GREAT FALLS – Kiersten McCutchan has been active her whole life and involved in horseback riding, ballet, soccer, and running.
“I have been experiencing it since I was a child without realizing it,” McCutchan said of an illness that has remained mostly hidden for years.
McCutchan, who is currently living in Great Falls, said the symptoms would not stay for long periods of time so doctors were unable to see what she was going through.
“They are invisible because most of us will carry them around and you will not see us when we are debilitated,” McCutchan said.
While in her 20s, severe pain caused vision and hearing problems and kept her from sleeping. While McCutchan remained active, she started to notice the flare-ups were getting worse.
“Right before the major attack, I had a long sports season. I had a couple of marathons and half marathons. I ended the season with a backpacking trip and an ultra-marathon. I said, ‘Alright, time to give my body a break,’” McCutchan said.
This is when her hidden illnesses took over. She became completely disabled and she thought she would never be able to walk again. She had to be her own advocate to get answers.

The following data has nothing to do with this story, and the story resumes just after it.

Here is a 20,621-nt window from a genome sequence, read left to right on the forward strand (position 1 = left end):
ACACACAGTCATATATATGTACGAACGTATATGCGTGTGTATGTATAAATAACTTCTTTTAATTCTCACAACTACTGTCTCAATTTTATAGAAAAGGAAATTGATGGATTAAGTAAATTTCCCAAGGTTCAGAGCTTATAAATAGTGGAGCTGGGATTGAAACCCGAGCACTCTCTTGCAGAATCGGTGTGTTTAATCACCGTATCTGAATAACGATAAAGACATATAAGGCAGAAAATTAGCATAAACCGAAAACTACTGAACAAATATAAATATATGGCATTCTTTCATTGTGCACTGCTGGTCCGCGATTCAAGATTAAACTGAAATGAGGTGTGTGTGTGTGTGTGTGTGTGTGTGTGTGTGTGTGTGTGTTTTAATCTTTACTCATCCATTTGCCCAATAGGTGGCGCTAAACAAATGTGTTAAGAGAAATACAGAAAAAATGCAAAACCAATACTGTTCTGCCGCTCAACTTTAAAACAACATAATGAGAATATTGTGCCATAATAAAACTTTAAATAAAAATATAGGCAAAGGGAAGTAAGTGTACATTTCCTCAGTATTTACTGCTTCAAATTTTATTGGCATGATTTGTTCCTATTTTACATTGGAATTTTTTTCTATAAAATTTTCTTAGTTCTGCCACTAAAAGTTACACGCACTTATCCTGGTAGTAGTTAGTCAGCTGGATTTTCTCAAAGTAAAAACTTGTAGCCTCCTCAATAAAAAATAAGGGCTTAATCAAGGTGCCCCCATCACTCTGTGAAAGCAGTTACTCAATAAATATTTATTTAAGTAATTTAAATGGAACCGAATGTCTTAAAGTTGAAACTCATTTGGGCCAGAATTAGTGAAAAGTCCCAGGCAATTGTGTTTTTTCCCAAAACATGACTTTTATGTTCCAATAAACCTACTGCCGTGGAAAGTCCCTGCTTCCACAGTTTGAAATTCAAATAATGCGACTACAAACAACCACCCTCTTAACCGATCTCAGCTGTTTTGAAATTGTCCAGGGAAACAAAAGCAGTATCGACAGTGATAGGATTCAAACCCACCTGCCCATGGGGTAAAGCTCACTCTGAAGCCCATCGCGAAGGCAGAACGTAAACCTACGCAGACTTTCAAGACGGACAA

“Doctors do not recommend that you go through the internet and look to self-diagnose. If I hadn’t, I would not be sitting here today,” McCutchan said.
McCutchan saw specialists at Stanford and UCSF, but she said the doctors would not take her seriously. She added she would push doctors to test her for different and rare illnesses.
“We were able to finally after two and a half decades of searching for answers, with probably having about 50 wrong diagnoses, that we finally arrived on postural orthostatic tachycardia syndrome, mast cell activation syndrome, and the dysautonomia,” McCutchan said.
Postural orthostatic tachycardia syndrome is a circulatory disorder that can make you feel faint and dizzy while mast cell activation syndrome is a condition in which the patient experiences episodes of allergic symptoms.
Dysautonomia is an umbrella term used to describe several different medical conditions that cause a malfunction of the autonomic nervous system.
McCutchan said there is no cure for these diseases, but hers are manageable. She told MTN News that the life-changing diagnosis and treatment helps her deal with the diseases.
“I take intravenous immune globulin treatment, which is basically plasma, to replace the antibodies that my body does not produce,” McCutchan said.
This can be a lifetime treatment, but McCutchan’s doctor is hopeful it will be different for her.
“I promised myself I would do a half ironman in 2016,” McCutchan said. It was a promise missed in 2016, but McCutchan is hopeful she’ll cross that finish line in the future.
McCutchan is currently writing a book about her experiences in hopes to help those who may not know they are living with invisible diseases.